In Milan, Giacomo Moor Carries Italian Woodworking into the 21st Century

Milan furniture designer Giacomo Moor portrait Acollection
Milan furniture designer Giacomo Moor portrait Achair Acollection

“I think of furniture as small-scale buildings,” say Milan designer Giacomo Moor, seen here with a chair from his Acollection. Top: More pieces from the collection, on view in his workshop. 

Giacomo Moor is a master woodworker, but his furniture is about more than craftsmanship. It’s impossible to look at his work and not recognize his deep fascination with architecture. Consider his Pivot collection for SEM. The etched-brass frames of the minimalist desks, consoles and cabinets evoke the steel bones of skyscrapers, while their elm-wood compartments cantilever out asymmetrically like the terraces of a contemporary high-rise, such as the plant-covered Bosco Verticale residential towers of Moor’s hometown of Milan.

“I think of furniture as small-scale buildings,” Moor says. “When I see a building I love, I see a table, a console, a bookcase. My imagination takes off. Then, in my woodworking, I pay special attention to the joints, to make sure they have an architectural quality.”

Milan furniture designer Giacomo Moor office workshop joinery tools

Moor has decorated his own office with traditional joinery tools, hanging on the wall next to the window, and, on the shelves, various models made by the artisans who work for him or by his own two hands.

At 37, Moor is among the younger fine woodworkers in Italy, where most of the practitioners are octogenarians. He couples craftsmanship with an academic background in design, calling on both in creating not only furniture but entire rooms — modern and minimalist in style, encompassing both wood and other materials. Boasting an extensive roster of clients in Europe and beyond, his Milan-based studio produces bespoke interiors, commercial designs for such companies as Acerbis and YOOX and limited-edition collections for design galleries.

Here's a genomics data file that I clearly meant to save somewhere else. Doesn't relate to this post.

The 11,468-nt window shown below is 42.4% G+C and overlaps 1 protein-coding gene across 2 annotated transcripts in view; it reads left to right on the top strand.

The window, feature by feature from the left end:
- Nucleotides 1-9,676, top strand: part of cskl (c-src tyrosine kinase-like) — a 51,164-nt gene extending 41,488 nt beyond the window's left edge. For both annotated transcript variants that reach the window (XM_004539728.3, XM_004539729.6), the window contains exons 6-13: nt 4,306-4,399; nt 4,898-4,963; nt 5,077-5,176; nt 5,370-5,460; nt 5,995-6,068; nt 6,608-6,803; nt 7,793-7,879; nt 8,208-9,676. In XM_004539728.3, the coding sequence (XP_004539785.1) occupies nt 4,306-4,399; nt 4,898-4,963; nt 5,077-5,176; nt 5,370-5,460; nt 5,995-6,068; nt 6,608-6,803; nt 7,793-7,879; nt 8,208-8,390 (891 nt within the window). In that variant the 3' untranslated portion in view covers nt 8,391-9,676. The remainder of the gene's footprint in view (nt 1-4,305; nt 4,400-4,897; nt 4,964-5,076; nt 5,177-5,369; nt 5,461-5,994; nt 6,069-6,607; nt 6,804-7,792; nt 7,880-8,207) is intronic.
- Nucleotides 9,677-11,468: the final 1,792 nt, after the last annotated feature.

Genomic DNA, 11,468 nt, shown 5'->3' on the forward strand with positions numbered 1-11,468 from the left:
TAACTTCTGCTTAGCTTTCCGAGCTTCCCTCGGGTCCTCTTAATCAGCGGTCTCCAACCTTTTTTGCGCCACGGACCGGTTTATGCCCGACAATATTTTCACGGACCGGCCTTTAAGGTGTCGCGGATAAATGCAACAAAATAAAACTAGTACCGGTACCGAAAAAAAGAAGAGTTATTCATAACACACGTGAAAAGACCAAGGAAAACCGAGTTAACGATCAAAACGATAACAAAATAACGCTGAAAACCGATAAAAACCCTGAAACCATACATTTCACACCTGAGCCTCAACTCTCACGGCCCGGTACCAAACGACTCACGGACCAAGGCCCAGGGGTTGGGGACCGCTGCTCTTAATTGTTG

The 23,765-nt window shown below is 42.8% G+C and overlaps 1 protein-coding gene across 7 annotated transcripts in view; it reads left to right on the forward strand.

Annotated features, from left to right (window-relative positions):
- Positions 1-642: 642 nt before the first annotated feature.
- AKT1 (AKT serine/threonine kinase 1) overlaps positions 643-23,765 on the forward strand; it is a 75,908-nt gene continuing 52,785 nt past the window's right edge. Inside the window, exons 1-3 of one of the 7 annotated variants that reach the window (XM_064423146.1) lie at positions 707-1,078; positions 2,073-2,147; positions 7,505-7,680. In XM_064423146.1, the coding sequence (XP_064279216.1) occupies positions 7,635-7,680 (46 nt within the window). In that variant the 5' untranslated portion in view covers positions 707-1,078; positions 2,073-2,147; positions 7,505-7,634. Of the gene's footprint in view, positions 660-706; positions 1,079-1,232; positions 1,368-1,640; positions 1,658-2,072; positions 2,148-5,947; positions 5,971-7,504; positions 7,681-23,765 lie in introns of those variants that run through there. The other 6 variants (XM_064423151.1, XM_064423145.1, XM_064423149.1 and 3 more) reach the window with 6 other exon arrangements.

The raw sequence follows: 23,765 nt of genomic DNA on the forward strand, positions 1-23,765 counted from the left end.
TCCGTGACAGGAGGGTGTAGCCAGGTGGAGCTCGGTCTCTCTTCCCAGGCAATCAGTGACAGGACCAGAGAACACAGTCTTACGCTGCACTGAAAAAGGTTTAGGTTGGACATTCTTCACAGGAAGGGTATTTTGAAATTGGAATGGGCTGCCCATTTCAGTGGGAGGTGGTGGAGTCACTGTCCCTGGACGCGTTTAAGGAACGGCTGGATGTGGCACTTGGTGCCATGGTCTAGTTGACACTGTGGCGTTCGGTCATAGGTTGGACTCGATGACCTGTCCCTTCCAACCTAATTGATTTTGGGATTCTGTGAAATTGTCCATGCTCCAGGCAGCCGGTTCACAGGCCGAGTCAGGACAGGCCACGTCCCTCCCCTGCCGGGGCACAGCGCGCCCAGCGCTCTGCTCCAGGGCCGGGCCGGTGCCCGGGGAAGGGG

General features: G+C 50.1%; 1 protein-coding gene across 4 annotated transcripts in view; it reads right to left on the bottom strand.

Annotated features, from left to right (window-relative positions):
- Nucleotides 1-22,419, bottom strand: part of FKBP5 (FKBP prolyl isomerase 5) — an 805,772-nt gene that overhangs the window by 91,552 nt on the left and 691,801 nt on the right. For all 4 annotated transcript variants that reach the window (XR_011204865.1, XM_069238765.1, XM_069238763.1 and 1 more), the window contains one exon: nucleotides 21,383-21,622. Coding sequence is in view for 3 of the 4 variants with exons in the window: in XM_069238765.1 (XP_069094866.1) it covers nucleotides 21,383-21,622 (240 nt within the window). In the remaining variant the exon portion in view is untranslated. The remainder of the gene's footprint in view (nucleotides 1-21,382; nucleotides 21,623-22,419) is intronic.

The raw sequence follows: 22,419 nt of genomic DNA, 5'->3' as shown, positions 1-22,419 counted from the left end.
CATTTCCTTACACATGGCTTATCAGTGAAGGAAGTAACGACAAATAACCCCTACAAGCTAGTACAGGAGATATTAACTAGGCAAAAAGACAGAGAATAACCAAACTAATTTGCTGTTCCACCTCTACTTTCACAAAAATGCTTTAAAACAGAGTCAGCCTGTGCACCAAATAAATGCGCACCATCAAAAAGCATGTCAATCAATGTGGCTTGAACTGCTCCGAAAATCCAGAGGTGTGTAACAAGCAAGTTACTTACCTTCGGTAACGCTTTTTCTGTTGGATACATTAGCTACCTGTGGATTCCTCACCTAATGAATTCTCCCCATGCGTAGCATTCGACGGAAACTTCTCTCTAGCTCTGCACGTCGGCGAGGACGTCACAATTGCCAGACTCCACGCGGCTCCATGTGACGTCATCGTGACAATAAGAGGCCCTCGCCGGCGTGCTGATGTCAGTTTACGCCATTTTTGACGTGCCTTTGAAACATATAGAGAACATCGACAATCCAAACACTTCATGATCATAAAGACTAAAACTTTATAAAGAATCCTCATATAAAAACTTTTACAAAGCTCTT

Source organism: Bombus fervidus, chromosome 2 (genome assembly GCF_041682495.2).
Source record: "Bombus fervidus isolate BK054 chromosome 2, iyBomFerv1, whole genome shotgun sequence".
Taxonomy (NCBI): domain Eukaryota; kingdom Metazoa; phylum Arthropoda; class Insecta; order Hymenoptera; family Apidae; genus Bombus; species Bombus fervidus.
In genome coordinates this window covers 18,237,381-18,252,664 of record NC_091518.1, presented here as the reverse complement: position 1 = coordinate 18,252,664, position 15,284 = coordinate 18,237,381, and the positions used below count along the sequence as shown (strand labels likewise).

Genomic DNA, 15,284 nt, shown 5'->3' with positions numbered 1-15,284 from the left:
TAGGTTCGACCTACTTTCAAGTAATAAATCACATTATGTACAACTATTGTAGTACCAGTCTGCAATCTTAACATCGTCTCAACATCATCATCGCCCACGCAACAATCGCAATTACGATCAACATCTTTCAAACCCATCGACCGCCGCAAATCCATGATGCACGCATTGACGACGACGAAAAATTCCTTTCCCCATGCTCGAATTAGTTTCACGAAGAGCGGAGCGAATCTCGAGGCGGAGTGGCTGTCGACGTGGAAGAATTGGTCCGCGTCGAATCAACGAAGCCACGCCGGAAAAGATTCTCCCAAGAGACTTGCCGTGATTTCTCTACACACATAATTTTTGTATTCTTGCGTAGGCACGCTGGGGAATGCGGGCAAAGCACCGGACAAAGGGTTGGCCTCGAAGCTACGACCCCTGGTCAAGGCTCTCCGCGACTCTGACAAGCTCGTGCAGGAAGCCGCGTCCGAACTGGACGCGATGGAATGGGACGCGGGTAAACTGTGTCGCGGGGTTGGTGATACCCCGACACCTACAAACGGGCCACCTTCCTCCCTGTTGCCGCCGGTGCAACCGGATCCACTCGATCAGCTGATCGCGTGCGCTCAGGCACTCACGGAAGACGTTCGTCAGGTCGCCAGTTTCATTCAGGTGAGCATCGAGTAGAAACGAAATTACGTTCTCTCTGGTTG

Moor grew up in Brera, the artistic heart of Milan. As a child, he played tennis and soccer, the latter in the square in front of his house, in addition to working at a nearby newsstand. “I was restless, always looking for something to do,” he recalls. In high school, his mother suggested that he apprentice with a cabinetmaker to keep busy. The experience ignited a passion.

Milan furniture designer Giacomo Moor office workshop

A wider view of Moor’s office reveals how its windows look out to the workshop.

After high school, he studied design, including the history of architecture, at the Politecnico di Milano. There he discovered some of the creators — mainly contemporary — who would influence his style. Among these was Konstantin Grcic, like him, a cabinetmaker by training; Ron Gilad, to whom he was drawn “for the purity of his work and his subtle details”; and Jasper Morrison, emulated “for his minimalism and rich simplicity.”

Milan furniture designer Giacomo Moor office workshop drawings sketches plans

A desk displays sketches for various Moor pieces: items from the Ladin collection for Busnelli, the Ghostwriter desk for Acerbis and Tabernacle, commissioned by Wallpaper magazine and created in collaboration with Emmemobili.

Immediately after graduating, he went into business, working on commission. “At the very beginning, I had other artisans fabricate my pieces, because I didn’t yet have the money to acquire my own machines,” he says. “I knew I had to establish my own studio as soon as possible, because I was driving the artisans crazy with my demands on every little detail.” He opened his workshop in 2011 and quickly developed a reputation in the design world. In 2016, he was nominated for an Elle Deco International Design Award in the Young Design category, and that same year won the Best Young Designer award at Milan’s Salone del Mobile.

These accolades recognized Moor’s meticulous approach and innovative techniques, both in evidence in his Palafitte collection. Inspired by stilt houses, the pieces are made of glass, brass and, notably, bamboo, the material used to raise those structures above water. The designer glues thin layers of the woody stems together into sturdy sheets that he shapes with a lathe into forms that mimic natural bamboo rods, with their characteristic nodes.